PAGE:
‘Kole Roga’ or ‘Mahali’ (Fruit Rot)
An affected nut with lesions (left). Infected palm showing characteristic symptoms of bud and crown rot diseases (Right).
Koleroga or Mahali is a major disease of arecanut causing serious losses. The pathogen is a fungus Phytophthora palmivora. Spraying the bunches with 1% Bordeaux mixture before monsoon followed by another spray after 45 days is effective in preventing the disease. Covering the bunches with polythene bags is an effective alternate method of control.
Yellow Leaf Disease
Yellow Leaf Disease of arecanut is characterised by typical yellowing of the lower whorl of leaves. There is a gradual decline in yield. The pathogen is identified as Phytoplasma. It is spread through plant hoppers . Practices for managing the disease are being evolved.
Anabe disease is caused by a fungus Ganoderma. It is controlled by root feeding with Calyxin followed by Phytosanitation and isolation.
Yellow Leaf Spot
Seedlings exposed to the sun are susceptible to this disease. The disease is severe during summer months and continue to infect seedlings until the onset of rains. Small brown spots on the lamina, which later coalesce to form large blighted areas. Severely affected palms exhibit shedding, drying and drooping of leaves.
This is considered to be a physiological disorder rather than a pathological disease. The disease characterised by the cracking fruits known as 'Anduadakke roga' in Kannada. The disease is known as 'Achikeeral' in Kerala. This abnormality is seen in patches in individual gardens and is common in young palms.
Premature yellowing of nuts followed by the cracking of fruits are other symptoms observed. Cracks develop near the perianth end or at the base or at both sides. Kernel also at times exhibit splitting.
Inflorescence die-back and Button shedding
Die-back of inflorescence due to the association of micro-organisms is reported to be associated with the low fruit set in arecanut. About 60% of the palms in the states of Karnataka and Kerala are infected by this disease causing severe shedding of buttons. No systematic survey has been conducted to assess the crop loss caused by this disease. Yellowing and drying of the rachis from the tip towards the base followed by shedding of female flowers (buttons).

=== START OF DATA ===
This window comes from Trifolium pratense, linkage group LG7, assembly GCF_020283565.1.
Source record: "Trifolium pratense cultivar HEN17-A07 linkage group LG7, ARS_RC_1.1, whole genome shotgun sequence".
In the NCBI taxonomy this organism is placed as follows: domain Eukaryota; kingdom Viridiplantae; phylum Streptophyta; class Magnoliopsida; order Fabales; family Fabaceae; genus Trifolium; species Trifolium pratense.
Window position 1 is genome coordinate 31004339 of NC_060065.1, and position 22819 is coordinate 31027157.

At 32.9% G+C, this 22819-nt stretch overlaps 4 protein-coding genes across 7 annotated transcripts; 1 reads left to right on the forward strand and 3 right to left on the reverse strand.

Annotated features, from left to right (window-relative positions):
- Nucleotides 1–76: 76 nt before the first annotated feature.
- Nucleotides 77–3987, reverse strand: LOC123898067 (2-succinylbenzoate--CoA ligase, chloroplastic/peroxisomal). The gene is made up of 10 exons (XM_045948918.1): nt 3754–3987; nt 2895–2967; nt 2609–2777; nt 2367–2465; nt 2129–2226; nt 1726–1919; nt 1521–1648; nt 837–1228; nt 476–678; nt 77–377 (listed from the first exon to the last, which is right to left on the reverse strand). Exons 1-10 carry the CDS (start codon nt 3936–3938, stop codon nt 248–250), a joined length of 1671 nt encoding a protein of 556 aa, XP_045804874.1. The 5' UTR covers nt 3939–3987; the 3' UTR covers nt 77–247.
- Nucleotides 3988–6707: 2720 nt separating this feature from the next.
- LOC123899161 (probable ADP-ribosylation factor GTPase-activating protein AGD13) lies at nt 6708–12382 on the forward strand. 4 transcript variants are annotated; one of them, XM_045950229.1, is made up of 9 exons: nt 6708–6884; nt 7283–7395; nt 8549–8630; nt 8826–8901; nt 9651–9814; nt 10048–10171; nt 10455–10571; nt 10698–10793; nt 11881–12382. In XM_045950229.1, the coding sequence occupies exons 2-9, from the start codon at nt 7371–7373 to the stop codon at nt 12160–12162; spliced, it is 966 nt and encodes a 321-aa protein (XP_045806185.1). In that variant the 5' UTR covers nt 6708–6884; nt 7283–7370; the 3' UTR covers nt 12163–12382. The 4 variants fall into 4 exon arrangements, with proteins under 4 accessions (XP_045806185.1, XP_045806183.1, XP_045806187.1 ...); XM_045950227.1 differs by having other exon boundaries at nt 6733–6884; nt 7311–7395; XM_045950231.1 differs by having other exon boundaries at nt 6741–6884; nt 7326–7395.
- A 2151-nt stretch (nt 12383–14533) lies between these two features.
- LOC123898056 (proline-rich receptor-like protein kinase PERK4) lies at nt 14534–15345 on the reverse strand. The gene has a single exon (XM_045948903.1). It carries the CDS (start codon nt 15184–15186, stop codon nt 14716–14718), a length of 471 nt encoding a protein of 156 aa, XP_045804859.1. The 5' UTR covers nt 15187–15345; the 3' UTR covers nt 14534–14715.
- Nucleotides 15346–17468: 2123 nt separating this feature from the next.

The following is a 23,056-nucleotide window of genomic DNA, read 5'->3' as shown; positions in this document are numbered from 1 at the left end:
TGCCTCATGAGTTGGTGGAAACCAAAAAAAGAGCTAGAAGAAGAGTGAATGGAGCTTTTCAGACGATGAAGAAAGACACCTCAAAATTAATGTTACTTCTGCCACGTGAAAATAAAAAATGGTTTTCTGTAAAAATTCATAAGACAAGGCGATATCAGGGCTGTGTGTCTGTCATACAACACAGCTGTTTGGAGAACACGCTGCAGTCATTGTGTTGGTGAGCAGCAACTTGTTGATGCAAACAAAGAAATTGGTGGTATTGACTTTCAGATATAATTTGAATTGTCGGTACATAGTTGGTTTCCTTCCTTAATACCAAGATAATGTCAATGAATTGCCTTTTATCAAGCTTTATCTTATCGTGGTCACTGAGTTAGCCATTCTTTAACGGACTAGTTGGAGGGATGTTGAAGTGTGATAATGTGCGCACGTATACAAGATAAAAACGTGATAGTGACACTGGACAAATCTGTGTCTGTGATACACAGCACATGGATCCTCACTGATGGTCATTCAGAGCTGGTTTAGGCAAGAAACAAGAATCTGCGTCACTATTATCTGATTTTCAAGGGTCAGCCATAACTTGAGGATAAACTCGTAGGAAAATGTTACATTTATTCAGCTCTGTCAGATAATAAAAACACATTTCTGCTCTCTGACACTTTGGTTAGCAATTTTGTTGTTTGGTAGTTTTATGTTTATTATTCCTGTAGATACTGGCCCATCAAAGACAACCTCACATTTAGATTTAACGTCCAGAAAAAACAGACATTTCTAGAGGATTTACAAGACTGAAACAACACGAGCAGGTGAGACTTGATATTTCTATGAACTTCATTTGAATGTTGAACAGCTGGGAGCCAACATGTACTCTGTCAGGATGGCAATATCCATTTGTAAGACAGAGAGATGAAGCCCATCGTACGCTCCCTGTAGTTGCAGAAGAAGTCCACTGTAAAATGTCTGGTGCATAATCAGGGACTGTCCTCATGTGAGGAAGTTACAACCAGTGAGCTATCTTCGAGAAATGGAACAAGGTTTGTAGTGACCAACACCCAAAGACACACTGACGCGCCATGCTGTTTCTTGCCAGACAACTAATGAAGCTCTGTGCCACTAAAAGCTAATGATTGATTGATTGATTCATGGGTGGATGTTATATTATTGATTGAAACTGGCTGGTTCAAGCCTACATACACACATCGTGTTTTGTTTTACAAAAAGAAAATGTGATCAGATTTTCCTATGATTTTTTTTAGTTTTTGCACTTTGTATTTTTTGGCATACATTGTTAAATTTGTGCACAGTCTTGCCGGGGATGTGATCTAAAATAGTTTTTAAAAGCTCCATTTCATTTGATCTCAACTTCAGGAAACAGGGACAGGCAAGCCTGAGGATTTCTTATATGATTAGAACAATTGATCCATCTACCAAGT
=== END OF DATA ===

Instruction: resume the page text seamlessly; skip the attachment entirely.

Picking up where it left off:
Spindle bug (Sucking insect)
Adult bugs are brightly coloured red and black. They inhabit the inner most leaf axils, usually below the spindle. This is a serious pest of young areca plantations of Kerala, Karnataka and parts of Tamil Nadu. The light violet brown nymphs are greenish yellow with the border of body. Eggs are laid singly between the leaflets of the spindle. The eggs hatch in 9 days. There are five nymphal stages and it is completed in 15-24 days.
Mainly two species of mites caffect the palm.
a) Cholam or white mite : Adults and nymphs of this spider mite colonise the lower surface of leaves. The colony is found below a white web on the leaves. Life cycle is of short duration. The total duration of the immature stages varies from 6.5 to 9.0 days.
(b) Palm or red mite : Nymphs and adults of this mite are seen in large numbers on the lower surface of leaves, in severe cases of infestation they may be seen on the leaf stalks and on the spindles. The life cycle lasts 12.9 days. This mite also attacks palms like coconut, date and ornamentals. Population of both these mites start building up after the monsoon rains and reaches its maximum in April - May. Neglected and poorly irrigated gardens and nurseries, particularly those in exposed conditions are prone to severe infestation. Colonies of these mites start declining with the onset of rains in June.
Root grubs or `white' grubs occur in low lying and clayey soils where the water table is high. They are heavy feeders on areca roots and are found in the areca tracts of Kerala and Karnataka. Adult beetles emerge during May-June after few days of premonsoon showers i.e., after 8-10 days of showers, between 6.30 to 7.30 PM. These beetles lay eggs in soil mostly up to 10 cm depth. Eggs hatch out in about three weeks. In areca seedlings, the feeding on roots results in dropping and drying of leaves. Affected seedlings come off easily since the entire root system is usually eaten up. Palms with few years of infestation show a sickly appearance, with yellowing of leaves, tapering of stem, and reduction in yield. The palms may topple in case of severe loss of root system.
This is reported from Karnataka and Kerala. The adult moth lays eggs in the mechanically damaged portions of the spadices and the emerging caterpillars bore into the inside of the spadices. The egg period lasts five days and the larval period for about 26 days with five instars. Pupal period lasts for 9-11 days. The caterpillars feed on the inflorescences especially the tender female flowers and rachillae and web together the rachillae into a wet mass with silken threads formed by the caterpillars and take shelter in it. Mature caterpillars can damage newly opened inflorescences also. In severe cases of incidence, these bore into the tender buttons and tender nuts as well. As a result of webbing and feeding the inflorescence is unable to exert the natural pressure on the spathe necessary for its opening and thus spathe opening is delayed. Yellowing of spadices, presence of small holes with frass and drying patches on the spathe are the external symptoms of attack.